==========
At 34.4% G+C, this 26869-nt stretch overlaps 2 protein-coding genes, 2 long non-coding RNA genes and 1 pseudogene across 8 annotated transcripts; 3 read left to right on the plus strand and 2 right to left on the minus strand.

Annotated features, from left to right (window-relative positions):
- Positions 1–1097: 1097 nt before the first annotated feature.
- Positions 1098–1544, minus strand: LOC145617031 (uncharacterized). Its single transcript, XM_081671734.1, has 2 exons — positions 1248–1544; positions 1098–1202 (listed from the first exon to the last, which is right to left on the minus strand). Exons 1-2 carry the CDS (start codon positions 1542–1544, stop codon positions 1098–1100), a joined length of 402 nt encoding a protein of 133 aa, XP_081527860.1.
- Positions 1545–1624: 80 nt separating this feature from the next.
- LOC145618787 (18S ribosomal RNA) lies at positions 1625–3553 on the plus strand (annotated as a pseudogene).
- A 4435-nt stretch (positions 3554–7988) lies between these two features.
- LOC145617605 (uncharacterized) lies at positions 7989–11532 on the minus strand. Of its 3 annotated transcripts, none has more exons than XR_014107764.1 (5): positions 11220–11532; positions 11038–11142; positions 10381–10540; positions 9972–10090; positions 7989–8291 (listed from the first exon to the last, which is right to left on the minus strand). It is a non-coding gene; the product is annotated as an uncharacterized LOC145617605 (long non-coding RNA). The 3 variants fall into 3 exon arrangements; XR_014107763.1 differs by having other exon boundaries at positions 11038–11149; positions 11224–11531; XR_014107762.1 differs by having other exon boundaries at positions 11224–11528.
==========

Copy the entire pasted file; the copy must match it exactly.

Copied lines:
At 34.4% G+C, this 26869-nt stretch overlaps 2 protein-coding genes, 2 long non-coding RNA genes and 1 pseudogene across 8 annotated transcripts; 3 read left to right on the plus strand and 2 right to left on the minus strand.

Annotated features, from left to right (window-relative positions):
- Positions 1–1097: 1097 nt before the first annotated feature.
- Positions 1098–1544, minus strand: LOC145617031 (uncharacterized). Its single transcript, XM_081671734.1, has 2 exons — positions 1248–1544; positions 1098–1202 (listed from the first exon to the last, which is right to left on the minus strand). Exons 1-2 carry the CDS (start codon positions 1542–1544, stop codon positions 1098–1100), a joined length of 402 nt encoding a protein of 133 aa, XP_081527860.1.
- Positions 1545–1624: 80 nt separating this feature from the next.
- LOC145618787 (18S ribosomal RNA) lies at positions 1625–3553 on the plus strand (annotated as a pseudogene).
- A 4435-nt stretch (positions 3554–7988) lies between these two features.
- LOC145617605 (uncharacterized) lies at positions 7989–11532 on the minus strand. Of its 3 annotated transcripts, none has more exons than XR_014107764.1 (5): positions 11220–11532; positions 11038–11142; positions 10381–10540; positions 9972–10090; positions 7989–8291 (listed from the first exon to the last, which is right to left on the minus strand). It is a non-coding gene; the product is annotated as an uncharacterized LOC145617605 (long non-coding RNA). The 3 variants fall into 3 exon arrangements; XR_014107763.1 differs by having other exon boundaries at positions 11038–11149; positions 11224–11531; XR_014107762.1 differs by having other exon boundaries at positions 11224–11528.